A-Ha Moment

We have read much about exposing our children to living books. If you are like me you have probably googled the term "living books" and perused book lists for guidance. If you are like me you may have even had emails or conversations with Charlotte Mason mentors looking for living books.

In our school-house we have been making the transition from traditional school philosphy to one of living ideas like Mason's ideas. There are days when I feel like I have it all under control and then there are days when I am just hanging on for dear life. Both scenerios present great learning opportunities. After all we learn from our mistakes. There are seasons in our school-house when I am uncertain why Mason taught the way she did and it is not until I have one of those a-ha moments that it all comes togther. Last week, I had such an a-ha moment and thought I would share.

For a while now we have been reading living books for history and for literature. We have enjoyed them but I will confess I have wondered how my children were going to make connections or if they were going to make connections. I have seen glimpses of it but I don't think I ever experienced it quite the way I did while with my sisters in Savannah for our FSO Weekend. I dubbed the acronym FSO...Fun Sisters Only.

Mercer House
For a few months we had been planning a little trip to Savannah for my sisters and I and (for the first time) my now 18 year old daughter. My sisters and I decided that we would read the book Midnight in the Garden of Good and Evil prior to the trip. While the book focuses on an alleged murder in the Mercer House, the author spends quite a bit of time allowing you to get acquainted with the people and the history of Savannah. Stories of Sherman's march towards Savannah and the music of Johnny Mercer are just a few of tales he told. I can remember reading one afternoon and feeling like I truly knew the layout of Savannah. He wrote of the beautiful squares and I could envision magnificent trees sprawled throughout the squares. I was craving the slow southern lifestyle of Savannah and began to look forward to our trip. We had chosen a bed and breakfast across the street from the Mercer House. Three sisters from three states were about to converge upon this neighborhood.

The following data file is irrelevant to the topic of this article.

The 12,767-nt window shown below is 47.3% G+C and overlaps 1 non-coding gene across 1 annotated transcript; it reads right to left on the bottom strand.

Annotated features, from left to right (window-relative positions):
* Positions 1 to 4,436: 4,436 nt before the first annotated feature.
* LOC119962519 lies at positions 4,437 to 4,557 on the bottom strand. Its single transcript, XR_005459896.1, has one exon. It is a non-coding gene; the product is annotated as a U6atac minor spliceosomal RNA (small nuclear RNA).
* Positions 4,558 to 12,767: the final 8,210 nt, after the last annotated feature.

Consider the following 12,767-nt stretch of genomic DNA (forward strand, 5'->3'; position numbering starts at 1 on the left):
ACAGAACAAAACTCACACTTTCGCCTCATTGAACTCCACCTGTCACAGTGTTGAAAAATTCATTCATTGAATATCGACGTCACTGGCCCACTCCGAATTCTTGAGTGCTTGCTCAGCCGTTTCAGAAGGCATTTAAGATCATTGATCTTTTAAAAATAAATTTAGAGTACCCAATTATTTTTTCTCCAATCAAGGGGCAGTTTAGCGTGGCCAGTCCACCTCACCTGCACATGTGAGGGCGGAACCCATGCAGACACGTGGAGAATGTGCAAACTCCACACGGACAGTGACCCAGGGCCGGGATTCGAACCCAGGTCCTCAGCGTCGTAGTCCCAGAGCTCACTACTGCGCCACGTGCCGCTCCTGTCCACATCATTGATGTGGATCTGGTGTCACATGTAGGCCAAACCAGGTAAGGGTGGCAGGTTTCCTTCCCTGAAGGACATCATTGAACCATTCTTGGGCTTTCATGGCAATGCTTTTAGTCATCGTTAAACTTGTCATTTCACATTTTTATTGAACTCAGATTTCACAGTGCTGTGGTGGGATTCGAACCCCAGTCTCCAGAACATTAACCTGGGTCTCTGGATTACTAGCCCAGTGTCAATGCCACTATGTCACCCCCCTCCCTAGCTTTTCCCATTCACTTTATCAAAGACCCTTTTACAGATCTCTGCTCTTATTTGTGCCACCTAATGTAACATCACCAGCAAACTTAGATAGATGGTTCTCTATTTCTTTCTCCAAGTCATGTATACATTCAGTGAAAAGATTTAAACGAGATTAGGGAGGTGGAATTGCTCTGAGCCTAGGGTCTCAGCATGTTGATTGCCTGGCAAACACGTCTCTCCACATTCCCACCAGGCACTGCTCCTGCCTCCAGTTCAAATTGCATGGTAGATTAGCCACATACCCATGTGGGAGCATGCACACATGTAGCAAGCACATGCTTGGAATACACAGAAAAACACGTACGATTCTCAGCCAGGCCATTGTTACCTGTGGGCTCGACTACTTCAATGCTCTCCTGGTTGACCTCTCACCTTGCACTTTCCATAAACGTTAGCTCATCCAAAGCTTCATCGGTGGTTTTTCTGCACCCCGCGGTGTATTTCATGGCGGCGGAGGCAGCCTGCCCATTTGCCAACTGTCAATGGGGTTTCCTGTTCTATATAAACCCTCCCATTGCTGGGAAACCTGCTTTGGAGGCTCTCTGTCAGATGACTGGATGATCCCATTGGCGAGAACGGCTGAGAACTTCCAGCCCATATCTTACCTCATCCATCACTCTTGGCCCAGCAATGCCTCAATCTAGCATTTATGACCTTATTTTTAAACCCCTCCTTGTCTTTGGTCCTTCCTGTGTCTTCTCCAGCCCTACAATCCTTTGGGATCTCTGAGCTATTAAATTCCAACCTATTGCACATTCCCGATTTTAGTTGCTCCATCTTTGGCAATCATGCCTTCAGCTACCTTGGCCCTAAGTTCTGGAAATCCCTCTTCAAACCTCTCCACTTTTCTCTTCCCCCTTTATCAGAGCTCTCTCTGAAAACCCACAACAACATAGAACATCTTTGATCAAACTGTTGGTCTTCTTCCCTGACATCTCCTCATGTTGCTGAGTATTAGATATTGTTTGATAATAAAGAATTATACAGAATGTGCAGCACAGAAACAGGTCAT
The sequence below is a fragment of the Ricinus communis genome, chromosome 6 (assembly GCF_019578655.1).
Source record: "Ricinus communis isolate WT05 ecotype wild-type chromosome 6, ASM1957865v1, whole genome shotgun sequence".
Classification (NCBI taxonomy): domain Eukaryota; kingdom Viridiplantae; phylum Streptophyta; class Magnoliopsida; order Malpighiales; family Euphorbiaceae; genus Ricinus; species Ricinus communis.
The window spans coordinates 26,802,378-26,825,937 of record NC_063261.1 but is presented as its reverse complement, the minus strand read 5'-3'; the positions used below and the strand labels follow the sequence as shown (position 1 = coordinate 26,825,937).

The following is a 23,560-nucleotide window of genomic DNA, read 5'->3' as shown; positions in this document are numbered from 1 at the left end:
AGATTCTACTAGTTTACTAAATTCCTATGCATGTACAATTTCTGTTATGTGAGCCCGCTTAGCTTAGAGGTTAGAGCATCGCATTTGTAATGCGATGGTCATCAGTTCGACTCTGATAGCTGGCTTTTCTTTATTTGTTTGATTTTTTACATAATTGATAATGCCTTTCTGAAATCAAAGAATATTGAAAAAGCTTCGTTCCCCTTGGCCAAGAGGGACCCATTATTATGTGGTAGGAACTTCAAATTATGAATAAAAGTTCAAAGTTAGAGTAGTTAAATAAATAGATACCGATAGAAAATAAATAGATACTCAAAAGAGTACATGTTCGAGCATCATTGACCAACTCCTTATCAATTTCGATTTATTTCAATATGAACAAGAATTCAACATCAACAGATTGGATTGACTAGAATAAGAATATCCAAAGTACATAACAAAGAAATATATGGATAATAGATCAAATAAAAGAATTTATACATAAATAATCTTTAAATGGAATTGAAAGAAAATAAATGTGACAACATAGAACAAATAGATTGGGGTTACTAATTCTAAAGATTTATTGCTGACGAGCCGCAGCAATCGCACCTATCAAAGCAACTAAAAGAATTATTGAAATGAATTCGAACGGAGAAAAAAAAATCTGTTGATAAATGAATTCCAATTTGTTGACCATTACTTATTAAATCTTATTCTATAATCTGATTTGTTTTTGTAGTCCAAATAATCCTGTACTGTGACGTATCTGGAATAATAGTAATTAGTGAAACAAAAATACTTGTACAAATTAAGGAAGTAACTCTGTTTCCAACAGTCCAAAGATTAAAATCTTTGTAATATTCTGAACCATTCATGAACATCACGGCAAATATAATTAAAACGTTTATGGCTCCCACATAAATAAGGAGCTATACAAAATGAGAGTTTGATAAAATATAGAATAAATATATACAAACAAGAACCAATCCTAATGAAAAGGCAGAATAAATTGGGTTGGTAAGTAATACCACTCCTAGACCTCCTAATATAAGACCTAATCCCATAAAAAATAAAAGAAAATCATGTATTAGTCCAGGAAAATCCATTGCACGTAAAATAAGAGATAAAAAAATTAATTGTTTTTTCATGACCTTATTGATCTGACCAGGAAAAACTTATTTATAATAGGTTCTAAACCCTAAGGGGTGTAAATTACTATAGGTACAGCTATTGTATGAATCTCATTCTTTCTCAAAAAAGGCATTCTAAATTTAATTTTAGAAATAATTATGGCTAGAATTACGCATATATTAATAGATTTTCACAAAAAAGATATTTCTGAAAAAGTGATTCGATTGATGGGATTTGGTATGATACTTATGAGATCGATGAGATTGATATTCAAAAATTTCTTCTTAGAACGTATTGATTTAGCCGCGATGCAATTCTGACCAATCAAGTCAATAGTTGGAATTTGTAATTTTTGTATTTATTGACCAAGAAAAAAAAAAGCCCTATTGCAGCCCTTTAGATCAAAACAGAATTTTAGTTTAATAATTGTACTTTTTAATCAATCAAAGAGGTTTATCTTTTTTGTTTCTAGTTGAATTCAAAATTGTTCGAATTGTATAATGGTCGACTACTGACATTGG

We met on Sunday and started our weekend with lunch on the patio. After a brief rest from our road trip we headed out to explore the historic district. Our first stop was the Mercher House and so began my living history moment. I recalled in the book that the owner of the home, an antique dealer, hung a flag over his balcony to annoy a movie crew that was disturbing the peace of his street. As we walked around the outside we tried to determine which balcony this occured from.

We crossed the street and found ourselves wandering through the first square. Again, we recalled a scene from the book and tried to imagine how it played out. We continued walking towards the riverfront not really sure what we wanted to do but enjoying the conversation and the scenery. At one point we saw a horse and carriage and decided this would be a great way to acquaint ourselves with the city and enjoy the atmosphere of old Savannah. We climbed in and began to listen as the guide narrated her way through town. This is where I had my a-ha moment. As she shared the stories of Savannah, I realized that I had heard bits and pieces of them from our book. I listened intently and asked questions and found my mind wandering as we continued. I had built a relationship with this city before I had even seen it. I was acquainted with its history.

It hit me like a ton of bricks. THIS is what Mason spoke of when she said to read living books. THIS is what she referred to when she spoke of building relationships with history. THIS is what education should feel like. I was not labored by the trip or bored as we spent time there. I didn't feel like reading the book or even walking through the historic homes were a chore. I remembered the history of Savannah because I was enjoying the journey. I even came home and voluntarily created two narrations.This being one of the two! My challenge is to take this new understanding and implement it further in our own studies here at home.


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